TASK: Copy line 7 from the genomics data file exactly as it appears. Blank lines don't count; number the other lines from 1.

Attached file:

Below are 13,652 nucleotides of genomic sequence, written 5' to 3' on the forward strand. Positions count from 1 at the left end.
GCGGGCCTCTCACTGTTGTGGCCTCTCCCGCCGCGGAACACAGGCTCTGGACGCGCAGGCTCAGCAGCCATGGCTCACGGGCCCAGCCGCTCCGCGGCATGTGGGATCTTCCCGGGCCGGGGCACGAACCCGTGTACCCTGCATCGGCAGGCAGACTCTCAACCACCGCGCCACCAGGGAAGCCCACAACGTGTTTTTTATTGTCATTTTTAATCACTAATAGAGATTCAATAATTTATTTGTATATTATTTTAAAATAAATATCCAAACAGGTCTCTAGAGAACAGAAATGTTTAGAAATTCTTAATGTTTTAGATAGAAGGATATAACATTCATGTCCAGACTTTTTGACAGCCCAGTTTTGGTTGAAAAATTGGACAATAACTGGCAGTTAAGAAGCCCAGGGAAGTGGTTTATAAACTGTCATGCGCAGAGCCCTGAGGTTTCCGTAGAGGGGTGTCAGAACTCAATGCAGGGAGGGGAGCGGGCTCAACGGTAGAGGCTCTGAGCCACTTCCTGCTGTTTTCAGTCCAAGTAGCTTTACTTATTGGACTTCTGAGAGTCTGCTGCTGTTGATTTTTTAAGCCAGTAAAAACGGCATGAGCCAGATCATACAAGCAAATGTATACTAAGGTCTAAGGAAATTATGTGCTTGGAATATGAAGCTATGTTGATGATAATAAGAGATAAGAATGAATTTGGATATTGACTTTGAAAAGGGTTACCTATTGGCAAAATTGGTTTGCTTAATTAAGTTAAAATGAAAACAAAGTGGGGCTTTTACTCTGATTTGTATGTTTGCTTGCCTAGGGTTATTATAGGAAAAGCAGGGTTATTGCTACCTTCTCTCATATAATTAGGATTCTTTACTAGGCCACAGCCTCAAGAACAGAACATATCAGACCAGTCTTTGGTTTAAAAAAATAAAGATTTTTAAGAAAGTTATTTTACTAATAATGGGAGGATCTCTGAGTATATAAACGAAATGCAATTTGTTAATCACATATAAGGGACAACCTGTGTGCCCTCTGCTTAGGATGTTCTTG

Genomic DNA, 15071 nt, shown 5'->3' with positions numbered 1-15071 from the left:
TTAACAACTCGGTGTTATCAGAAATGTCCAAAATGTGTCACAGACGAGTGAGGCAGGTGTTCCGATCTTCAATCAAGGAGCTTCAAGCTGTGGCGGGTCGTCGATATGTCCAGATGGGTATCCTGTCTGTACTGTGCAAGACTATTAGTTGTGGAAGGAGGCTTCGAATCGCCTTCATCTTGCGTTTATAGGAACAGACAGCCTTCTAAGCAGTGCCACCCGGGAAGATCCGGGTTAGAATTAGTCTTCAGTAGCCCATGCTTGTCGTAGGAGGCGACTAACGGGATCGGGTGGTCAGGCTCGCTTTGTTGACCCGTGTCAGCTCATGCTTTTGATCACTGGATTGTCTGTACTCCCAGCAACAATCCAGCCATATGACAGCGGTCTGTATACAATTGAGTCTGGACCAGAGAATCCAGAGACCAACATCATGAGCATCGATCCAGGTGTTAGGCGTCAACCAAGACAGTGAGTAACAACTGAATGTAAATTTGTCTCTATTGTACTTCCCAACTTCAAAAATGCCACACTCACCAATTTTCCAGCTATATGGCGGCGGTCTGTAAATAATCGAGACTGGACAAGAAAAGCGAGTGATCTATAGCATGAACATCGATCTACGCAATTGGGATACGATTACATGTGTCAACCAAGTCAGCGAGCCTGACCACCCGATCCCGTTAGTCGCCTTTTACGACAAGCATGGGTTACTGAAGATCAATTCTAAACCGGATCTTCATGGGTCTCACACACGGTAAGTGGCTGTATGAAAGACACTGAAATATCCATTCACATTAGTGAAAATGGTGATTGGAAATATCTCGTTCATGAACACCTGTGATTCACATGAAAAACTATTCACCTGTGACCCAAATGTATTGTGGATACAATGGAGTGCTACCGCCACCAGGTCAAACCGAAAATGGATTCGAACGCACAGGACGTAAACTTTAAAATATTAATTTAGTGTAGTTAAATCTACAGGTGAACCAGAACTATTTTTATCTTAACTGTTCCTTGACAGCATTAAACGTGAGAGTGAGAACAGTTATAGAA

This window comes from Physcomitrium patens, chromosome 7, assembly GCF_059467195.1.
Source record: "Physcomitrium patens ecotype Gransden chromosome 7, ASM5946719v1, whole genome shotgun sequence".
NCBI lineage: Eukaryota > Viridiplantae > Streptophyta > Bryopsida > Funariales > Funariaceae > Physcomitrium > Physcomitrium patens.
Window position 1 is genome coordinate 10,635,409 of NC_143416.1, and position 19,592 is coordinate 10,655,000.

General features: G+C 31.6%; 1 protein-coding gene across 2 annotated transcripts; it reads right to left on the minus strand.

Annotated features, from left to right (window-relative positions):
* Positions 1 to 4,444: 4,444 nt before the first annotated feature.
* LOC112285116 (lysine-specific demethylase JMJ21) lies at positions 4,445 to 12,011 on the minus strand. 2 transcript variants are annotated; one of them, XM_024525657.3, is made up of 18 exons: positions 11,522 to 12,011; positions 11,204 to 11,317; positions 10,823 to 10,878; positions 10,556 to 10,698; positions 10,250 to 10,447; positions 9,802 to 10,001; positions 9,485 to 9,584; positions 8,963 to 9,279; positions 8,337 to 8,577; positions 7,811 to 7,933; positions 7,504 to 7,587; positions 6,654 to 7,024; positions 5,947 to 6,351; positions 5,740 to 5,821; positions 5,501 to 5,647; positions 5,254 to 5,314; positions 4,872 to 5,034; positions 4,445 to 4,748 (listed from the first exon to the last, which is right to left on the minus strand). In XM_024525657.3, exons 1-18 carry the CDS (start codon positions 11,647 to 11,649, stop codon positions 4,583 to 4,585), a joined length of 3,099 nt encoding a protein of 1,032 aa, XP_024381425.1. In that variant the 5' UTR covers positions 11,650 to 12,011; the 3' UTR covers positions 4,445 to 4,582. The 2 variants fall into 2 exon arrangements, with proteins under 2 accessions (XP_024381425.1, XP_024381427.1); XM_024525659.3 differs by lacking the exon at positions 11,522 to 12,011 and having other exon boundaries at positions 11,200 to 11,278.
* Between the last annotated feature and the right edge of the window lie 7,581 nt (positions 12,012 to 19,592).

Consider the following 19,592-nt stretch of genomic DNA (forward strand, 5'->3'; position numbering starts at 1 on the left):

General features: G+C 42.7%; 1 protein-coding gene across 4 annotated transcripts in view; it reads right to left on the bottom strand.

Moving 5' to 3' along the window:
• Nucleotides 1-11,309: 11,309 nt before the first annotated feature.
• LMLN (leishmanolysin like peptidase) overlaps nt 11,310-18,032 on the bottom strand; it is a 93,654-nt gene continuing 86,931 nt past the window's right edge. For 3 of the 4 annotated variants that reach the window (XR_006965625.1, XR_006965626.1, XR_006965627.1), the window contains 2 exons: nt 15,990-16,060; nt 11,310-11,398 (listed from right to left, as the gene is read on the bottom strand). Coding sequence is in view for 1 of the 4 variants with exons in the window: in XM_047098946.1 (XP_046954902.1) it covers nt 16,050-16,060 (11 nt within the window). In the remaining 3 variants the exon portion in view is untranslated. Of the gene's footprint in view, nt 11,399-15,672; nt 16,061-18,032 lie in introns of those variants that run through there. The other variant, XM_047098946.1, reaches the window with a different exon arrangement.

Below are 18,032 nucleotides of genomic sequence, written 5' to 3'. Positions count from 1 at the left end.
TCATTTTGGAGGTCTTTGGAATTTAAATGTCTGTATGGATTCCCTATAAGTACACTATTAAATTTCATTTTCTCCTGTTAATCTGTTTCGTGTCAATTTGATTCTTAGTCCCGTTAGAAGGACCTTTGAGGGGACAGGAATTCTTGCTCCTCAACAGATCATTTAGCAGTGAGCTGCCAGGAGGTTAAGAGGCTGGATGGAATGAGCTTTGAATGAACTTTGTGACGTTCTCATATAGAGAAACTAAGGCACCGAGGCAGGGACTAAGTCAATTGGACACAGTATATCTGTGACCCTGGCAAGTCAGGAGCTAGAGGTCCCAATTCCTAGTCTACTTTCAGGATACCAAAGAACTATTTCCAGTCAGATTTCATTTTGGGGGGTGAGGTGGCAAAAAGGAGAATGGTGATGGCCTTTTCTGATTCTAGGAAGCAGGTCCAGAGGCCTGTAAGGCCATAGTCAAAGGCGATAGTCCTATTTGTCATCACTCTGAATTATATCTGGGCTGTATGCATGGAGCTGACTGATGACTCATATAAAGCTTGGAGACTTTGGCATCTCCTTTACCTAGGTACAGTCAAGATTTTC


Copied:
NCBI lineage: Eukaryota > Viridiplantae > Streptophyta > Bryopsida > Funariales > Funariaceae > Physcomitrium > Physcomitrium patens.